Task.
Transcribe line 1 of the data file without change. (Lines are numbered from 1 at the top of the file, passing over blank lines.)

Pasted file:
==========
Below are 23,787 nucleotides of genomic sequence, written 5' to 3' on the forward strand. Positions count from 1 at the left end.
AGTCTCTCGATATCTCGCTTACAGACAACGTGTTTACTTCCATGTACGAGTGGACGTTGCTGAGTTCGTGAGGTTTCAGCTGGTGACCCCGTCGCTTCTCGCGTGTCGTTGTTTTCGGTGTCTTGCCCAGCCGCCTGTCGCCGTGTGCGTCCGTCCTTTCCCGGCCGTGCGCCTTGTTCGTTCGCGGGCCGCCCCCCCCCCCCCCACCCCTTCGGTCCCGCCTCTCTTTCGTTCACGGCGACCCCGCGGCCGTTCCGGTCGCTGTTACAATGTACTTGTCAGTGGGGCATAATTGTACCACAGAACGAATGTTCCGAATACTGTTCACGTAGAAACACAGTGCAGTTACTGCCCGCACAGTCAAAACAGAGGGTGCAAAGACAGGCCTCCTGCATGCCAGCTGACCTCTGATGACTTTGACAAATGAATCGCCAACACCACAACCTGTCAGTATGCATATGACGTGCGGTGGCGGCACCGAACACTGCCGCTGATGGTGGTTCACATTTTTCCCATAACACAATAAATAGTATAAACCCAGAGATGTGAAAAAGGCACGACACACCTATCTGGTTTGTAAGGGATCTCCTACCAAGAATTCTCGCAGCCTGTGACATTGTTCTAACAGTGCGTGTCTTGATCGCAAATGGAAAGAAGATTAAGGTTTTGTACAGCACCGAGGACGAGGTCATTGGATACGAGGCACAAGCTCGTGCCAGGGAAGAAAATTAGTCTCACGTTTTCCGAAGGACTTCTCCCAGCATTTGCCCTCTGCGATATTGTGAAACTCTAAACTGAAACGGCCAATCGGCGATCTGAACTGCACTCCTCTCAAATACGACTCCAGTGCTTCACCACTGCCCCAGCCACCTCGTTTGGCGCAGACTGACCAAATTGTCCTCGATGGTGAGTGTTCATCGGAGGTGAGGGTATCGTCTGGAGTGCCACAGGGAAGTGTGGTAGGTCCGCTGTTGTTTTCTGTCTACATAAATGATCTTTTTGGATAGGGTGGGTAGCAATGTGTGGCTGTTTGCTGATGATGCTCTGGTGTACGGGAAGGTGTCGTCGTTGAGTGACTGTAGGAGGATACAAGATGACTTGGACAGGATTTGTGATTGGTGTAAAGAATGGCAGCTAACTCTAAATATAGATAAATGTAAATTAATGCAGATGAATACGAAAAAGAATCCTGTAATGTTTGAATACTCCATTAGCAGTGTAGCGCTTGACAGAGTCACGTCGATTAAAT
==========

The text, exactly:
Below are 23,787 nucleotides of genomic sequence, written 5' to 3' on the forward strand. Positions count from 1 at the left end.